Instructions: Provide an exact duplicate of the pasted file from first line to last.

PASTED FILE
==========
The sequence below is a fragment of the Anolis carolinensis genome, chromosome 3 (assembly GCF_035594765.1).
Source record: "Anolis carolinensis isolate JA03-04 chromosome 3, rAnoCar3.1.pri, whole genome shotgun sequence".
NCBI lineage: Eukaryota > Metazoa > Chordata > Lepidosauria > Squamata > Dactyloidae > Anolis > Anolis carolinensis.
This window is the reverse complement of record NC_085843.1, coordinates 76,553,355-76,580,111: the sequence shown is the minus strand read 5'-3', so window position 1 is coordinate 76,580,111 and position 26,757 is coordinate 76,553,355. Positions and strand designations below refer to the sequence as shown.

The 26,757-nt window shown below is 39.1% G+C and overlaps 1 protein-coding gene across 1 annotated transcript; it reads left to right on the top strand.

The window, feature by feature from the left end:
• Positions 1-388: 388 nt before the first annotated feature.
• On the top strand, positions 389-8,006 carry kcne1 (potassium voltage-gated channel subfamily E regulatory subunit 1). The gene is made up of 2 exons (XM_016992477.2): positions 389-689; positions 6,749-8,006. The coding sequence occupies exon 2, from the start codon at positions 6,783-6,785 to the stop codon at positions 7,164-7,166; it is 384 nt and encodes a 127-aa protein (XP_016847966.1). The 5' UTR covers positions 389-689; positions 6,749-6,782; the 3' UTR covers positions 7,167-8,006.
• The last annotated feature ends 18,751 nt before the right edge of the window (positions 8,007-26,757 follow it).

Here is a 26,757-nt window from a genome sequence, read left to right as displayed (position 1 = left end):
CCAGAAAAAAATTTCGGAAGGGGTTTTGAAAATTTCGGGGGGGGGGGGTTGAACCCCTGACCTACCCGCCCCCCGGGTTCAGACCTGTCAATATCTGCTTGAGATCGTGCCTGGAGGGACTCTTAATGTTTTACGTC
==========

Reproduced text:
The sequence below is a fragment of the Anolis carolinensis genome, chromosome 3 (assembly GCF_035594765.1).
Source record: "Anolis carolinensis isolate JA03-04 chromosome 3, rAnoCar3.1.pri, whole genome shotgun sequence".
NCBI lineage: Eukaryota > Metazoa > Chordata > Lepidosauria > Squamata > Dactyloidae > Anolis > Anolis carolinensis.
This window is the reverse complement of record NC_085843.1, coordinates 76,553,355-76,580,111: the sequence shown is the minus strand read 5'-3', so window position 1 is coordinate 76,580,111 and position 26,757 is coordinate 76,553,355. Positions and strand designations below refer to the sequence as shown.

The 26,757-nt window shown below is 39.1% G+C and overlaps 1 protein-coding gene across 1 annotated transcript; it reads left to right on the top strand.

The window, feature by feature from the left end:
• Positions 1-388: 388 nt before the first annotated feature.
• On the top strand, positions 389-8,006 carry kcne1 (potassium voltage-gated channel subfamily E regulatory subunit 1). The gene is made up of 2 exons (XM_016992477.2): positions 389-689; positions 6,749-8,006. The coding sequence occupies exon 2, from the start codon at positions 6,783-6,785 to the stop codon at positions 7,164-7,166; it is 384 nt and encodes a 127-aa protein (XP_016847966.1). The 5' UTR covers positions 389-689; positions 6,749-6,782; the 3' UTR covers positions 7,167-8,006.
• The last annotated feature ends 18,751 nt before the right edge of the window (positions 8,007-26,757 follow it).

Here is a 26,757-nt window from a genome sequence, read left to right as displayed (position 1 = left end):
CCAGAAAAAAATTTCGGAAGGGGTTTTGAAAATTTCGGGGGGGGGGGGTTGAACCCCTGACCTACCCGCCCCCCGGGTTCAGACCTGTCAATATCTGCTTGAGATCGTGCCTGGAGGGACTCTTAATGTTTTACGTC